represented only And in the other according to
    the whole number counting the slaves as free.
    (Rutland 17) Madisons reasons for letting
    slaves be in Congress was because he needed and
    quick solution , his commitment caused him to
    consider atleast one preposterous solution
    (Rutland 17), and because Madison miscalculated
    the mood of his fellow delegates. Madison could
    have ignored the problem, because in this time
    slaves werent free anyway, because he didnt
    want to get involved, and because his reputation
    wouldnt be great if he did do something.
    Madison also could have let only free people
    represent in Congress, because it would make most
    people happy, people thought nothing of slaves
    then, and he would have more supporters. The
    U.S. could have been different because
    African-Americans may not have had the same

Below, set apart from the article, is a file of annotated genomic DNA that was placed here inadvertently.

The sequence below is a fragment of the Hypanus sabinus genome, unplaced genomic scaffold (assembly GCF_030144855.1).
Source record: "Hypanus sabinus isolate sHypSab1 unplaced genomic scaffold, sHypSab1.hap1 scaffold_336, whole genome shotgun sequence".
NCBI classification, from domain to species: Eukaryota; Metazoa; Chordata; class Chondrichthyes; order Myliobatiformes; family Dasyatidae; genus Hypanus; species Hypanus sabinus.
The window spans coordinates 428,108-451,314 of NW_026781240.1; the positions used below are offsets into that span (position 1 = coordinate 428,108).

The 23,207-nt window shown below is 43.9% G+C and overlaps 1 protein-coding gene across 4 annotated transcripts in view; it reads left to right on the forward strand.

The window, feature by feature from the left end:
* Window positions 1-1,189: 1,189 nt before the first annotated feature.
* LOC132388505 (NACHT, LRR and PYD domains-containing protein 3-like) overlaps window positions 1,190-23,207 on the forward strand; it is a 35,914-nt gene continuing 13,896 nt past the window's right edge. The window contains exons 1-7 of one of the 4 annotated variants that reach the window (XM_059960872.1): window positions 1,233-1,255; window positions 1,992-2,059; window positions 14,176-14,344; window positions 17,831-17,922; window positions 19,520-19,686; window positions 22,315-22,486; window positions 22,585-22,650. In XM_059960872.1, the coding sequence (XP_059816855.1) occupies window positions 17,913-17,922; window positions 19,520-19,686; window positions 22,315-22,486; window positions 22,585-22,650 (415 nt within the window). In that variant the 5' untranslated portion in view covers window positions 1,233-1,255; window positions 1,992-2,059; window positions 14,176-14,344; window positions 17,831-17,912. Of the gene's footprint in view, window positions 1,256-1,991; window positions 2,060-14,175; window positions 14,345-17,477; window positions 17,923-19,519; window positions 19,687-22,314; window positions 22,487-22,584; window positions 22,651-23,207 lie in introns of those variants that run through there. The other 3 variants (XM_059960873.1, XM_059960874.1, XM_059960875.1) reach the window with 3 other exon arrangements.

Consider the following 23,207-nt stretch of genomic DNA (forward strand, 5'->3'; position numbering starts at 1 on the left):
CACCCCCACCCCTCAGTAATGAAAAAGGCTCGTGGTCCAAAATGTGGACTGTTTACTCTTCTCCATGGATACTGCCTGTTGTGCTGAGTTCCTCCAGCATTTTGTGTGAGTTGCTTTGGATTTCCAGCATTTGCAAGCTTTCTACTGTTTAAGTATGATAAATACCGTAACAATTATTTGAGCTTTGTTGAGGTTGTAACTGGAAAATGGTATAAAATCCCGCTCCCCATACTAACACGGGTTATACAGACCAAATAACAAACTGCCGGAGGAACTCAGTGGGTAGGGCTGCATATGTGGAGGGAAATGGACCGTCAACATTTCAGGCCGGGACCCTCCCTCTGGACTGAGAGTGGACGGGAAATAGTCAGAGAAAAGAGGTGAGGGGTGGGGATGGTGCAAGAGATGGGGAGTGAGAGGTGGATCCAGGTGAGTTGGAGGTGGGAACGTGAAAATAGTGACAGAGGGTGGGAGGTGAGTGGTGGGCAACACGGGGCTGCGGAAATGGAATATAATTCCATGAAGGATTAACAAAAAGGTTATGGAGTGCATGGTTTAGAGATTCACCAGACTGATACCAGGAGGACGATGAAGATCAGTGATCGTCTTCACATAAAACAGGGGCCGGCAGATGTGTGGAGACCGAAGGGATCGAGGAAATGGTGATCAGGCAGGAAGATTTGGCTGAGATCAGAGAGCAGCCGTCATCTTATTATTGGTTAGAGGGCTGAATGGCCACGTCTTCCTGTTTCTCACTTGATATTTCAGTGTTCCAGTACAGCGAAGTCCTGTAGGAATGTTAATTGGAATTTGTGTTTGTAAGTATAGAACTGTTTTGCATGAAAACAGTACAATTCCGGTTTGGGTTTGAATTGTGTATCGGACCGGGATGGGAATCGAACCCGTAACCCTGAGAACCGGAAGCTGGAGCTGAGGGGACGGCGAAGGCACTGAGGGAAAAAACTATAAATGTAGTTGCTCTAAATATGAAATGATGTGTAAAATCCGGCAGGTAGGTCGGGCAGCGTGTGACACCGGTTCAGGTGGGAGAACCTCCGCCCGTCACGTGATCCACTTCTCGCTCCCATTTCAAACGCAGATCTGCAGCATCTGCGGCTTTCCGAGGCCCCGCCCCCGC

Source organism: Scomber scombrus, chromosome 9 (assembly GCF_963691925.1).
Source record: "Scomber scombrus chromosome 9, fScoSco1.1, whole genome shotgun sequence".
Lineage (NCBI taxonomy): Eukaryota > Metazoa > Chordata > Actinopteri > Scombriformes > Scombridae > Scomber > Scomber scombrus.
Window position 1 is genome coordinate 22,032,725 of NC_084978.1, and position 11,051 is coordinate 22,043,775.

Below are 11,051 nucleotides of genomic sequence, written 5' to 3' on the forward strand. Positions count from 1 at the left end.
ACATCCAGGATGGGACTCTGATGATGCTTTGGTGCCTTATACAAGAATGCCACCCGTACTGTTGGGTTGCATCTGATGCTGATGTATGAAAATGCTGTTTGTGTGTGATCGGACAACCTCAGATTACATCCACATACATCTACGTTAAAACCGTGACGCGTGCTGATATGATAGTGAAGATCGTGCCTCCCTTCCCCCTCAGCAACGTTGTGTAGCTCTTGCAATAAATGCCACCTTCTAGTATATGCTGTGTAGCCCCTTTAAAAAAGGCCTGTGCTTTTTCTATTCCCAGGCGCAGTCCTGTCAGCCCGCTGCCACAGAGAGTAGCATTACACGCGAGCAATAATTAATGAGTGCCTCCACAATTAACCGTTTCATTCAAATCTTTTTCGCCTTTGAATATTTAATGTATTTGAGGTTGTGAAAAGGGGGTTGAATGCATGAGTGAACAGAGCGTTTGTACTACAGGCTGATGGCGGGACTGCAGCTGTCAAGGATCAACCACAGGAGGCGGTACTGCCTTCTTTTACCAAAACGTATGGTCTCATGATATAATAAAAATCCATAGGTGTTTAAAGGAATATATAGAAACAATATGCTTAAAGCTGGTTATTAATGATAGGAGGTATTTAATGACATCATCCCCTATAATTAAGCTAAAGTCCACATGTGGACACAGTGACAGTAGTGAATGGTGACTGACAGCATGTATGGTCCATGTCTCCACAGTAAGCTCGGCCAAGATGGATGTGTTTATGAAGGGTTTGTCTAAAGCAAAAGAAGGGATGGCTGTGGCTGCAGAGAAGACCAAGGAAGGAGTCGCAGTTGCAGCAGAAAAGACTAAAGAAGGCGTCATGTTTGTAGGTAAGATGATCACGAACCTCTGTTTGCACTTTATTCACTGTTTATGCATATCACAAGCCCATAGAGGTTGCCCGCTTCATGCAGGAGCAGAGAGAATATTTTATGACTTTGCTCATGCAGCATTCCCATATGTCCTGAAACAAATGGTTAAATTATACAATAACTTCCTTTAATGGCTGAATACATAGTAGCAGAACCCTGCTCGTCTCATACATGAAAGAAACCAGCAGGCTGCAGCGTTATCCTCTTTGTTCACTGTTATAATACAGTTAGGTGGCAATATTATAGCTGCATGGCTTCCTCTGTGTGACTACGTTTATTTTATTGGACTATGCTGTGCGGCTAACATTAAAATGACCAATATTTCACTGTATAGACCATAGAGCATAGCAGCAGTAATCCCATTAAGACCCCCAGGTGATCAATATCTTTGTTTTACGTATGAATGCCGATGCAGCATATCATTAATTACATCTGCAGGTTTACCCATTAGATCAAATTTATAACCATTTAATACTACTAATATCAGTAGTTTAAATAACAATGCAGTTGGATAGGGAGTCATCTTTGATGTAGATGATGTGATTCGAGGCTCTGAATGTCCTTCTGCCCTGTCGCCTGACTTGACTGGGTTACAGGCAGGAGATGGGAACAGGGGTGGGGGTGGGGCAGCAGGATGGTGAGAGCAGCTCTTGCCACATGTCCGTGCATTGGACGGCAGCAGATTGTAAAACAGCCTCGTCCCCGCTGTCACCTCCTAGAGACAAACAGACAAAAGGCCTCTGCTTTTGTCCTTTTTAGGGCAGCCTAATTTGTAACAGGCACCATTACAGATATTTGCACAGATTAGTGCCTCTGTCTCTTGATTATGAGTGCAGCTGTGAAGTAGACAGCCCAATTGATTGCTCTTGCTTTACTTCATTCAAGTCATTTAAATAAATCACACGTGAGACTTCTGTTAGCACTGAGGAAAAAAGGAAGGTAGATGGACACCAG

rights as now. Karla would have ignore the
    problem because more people would support her, it
    would be too complicated for her and she wanted
    to keep the tradition.

7
Decision 3
  • British vessels were attacking American vessels.
    Madison had to decide whether or not he should go
    to war with the British. Madison went to war
    because politics wanted him to go to war and the
    British were attacking American vessels, and it
    was embarrassing how the British used to control
    America but now they just come and try to attack
    us (Nardo 27). Madison could have made a peace
    treaty because they would avoid losing American
    lives, it would put an end to British attacks